Friday, 07 August 2015

Liza with a zee

Back on stage and touring the UK later this year, the unstoppable, insatiable Liza Minnelli has never been happier.

Written by Richard Barber
Liza Minnelli is showbiz royalty. She was born into fame. Fred Astaire once said that if Hollywood had a royal family, ‘Liza would be our crown princess.’ Frank Sinatra and Noël Coward were among the first visitors to her mother, Judy Garland’s, bedside after she was born; Ira Gershwin was her godfather.

And yet Liza has managed to step out from this long shadow and make her own mark on the world, most notably with her Oscar-winning turn as Sally Bowles in Cabaret.

There’s no denying, of course, that there have been some rough spots along the way. Four marriages, two hip replacements, one new knee, a near-fatal bout of viral encephalitis… But she’s survived them all. ‘I’ve been down,’ she says, ‘but I’ve never been out.’ Unlike her mother who, sadly, died of a drug overdose in London in 1969, aged 47.

We have met for lunch in Beverly Hills as she prepares to visit Britain (‘my second home’) once again. She’s in top form, smiling and relaxed after a health scare at the end of last year, when she damaged her back in a dance rehearsal and then needed an operation to put things right.

At the end of September, she will head to these shores for three shows entitled An Intimate Evening With Liza Minnelli. The first, at the London Palladium, will be hosted by Sir Bruce Forsyth, who will interview her for 90 minutes, inviting questions from the audience. Liza will conclude the evening by singing a few of her favourite songs, accompanied by her long-time pianist Billy Stritch.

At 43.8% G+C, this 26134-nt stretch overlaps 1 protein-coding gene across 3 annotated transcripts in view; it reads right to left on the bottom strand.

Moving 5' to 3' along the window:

The event will be repeated in Sheffield under the watchful eye of veteran DJ Mike Read and then in Glasgow with local broadcaster Billy Sloan at the helm. ‘I’m so looking forward to it,’ she says, ‘and no, I couldn’t care less what questions are hurled at me. I’ve always responded best to a live audience.’


She’ll be 70 next year and, given the family history and her track record, it wouldn’t be wide of the mark to describe her as a survivor. She shrugs. ‘I don’t think like that. Surviving is an instinct, which means it just comes naturally. I don’t examine it. I just get right on and do it.’

Elizabeth Taylor, her great friend and someone with her own bumpy history, was also a survivor. ‘Oh, Elizabeth was just a regular girl. The glitter and the glamour and the gutter were all in the photographs and the way stars like her were presented.

‘The reality was that she was part of an era when movie stars were working actors. They didn’t parade around town all day with two wolfhounds on the end of a leash. She went to the studio. She did her job.’

Taylor’s no-nonsense approach to life – despite her superstardom – is nowhere better illustrated than in this nugget of wisdom she passed on to Liza. ‘I remember calling her one day. I was crying about something awful someone had said about me in the press. There was a pause. “You read that stuff?” she said.

‘She told me she never read a single thing about herself, so I stopped, too, right there and then, which meant there was never anything lousy going round and round in my brain. I thought that was good advice. Now, I’ll only read something if someone tells me it’s constructive criticism. I’m not above learning new ways to improve what I do.’

Perhaps unsurprisingly, life has taught Liza to live in the moment.

‘I try and appreciate everything as it happens. It’s hard to be sad or melancholic when you’re curious about what’s going on around you. Anyway, what’s the alternative? Stagnation? One day at a time: that’s my philosophy.’